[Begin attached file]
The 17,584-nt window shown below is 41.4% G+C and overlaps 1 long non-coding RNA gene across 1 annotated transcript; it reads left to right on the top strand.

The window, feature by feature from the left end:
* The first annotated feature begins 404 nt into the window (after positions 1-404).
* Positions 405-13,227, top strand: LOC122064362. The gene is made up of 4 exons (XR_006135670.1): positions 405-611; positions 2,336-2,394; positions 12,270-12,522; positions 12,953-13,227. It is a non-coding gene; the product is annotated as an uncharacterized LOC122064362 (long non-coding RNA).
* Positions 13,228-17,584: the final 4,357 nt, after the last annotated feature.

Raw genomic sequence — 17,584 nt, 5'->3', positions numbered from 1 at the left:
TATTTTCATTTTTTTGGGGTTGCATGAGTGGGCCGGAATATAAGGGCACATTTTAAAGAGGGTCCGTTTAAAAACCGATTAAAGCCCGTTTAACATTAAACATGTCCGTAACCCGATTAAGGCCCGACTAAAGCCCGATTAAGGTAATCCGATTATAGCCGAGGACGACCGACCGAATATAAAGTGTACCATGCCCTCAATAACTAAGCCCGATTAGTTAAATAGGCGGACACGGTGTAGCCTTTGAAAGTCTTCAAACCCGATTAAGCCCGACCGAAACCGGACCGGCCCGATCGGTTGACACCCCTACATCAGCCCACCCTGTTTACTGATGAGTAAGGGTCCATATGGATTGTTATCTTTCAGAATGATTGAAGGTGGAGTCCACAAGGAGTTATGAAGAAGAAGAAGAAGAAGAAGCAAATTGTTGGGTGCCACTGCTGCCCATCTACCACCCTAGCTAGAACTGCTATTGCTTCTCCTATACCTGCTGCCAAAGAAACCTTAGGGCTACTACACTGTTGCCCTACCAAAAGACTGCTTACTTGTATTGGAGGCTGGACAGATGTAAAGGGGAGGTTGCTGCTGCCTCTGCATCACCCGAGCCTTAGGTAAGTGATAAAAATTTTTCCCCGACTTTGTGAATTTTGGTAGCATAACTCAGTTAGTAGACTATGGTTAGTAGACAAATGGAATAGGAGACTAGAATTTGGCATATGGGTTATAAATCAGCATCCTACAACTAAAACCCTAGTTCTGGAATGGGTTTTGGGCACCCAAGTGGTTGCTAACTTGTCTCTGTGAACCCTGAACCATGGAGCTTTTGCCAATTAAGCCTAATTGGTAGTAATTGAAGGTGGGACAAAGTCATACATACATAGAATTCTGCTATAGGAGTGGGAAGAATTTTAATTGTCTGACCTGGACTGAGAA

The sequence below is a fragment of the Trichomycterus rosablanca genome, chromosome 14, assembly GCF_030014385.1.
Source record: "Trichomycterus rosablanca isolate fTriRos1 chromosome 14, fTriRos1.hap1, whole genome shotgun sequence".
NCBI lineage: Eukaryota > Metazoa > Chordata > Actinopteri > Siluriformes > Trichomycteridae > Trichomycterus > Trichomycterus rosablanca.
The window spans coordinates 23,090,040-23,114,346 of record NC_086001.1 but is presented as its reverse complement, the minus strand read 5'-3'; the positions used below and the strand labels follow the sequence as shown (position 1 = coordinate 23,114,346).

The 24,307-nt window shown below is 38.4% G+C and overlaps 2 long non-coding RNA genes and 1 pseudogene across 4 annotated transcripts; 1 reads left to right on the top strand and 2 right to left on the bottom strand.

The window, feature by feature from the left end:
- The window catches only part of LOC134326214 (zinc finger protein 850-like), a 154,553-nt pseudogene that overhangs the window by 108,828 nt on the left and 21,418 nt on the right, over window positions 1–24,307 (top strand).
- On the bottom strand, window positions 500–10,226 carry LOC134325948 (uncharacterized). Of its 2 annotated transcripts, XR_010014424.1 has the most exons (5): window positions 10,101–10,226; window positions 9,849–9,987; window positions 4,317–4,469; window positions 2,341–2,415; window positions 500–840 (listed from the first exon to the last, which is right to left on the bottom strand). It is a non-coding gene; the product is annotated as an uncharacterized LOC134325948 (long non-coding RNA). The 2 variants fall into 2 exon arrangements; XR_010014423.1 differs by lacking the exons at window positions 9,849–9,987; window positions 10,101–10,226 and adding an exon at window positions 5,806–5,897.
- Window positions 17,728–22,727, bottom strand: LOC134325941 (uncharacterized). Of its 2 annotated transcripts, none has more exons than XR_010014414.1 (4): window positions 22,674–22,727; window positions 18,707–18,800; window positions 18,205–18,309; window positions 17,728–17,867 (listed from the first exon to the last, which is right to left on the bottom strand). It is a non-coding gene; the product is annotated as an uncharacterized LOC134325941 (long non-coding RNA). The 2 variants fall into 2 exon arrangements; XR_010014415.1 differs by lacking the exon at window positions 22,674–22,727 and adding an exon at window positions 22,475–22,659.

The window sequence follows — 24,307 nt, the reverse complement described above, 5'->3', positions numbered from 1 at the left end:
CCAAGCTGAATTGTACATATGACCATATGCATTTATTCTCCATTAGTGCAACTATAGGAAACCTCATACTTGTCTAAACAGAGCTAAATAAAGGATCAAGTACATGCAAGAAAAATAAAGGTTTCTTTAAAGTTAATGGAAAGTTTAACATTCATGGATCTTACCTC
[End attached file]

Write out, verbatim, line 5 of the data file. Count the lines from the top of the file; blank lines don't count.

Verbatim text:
* Positions 13,228-17,584: the final 4,357 nt, after the last annotated feature.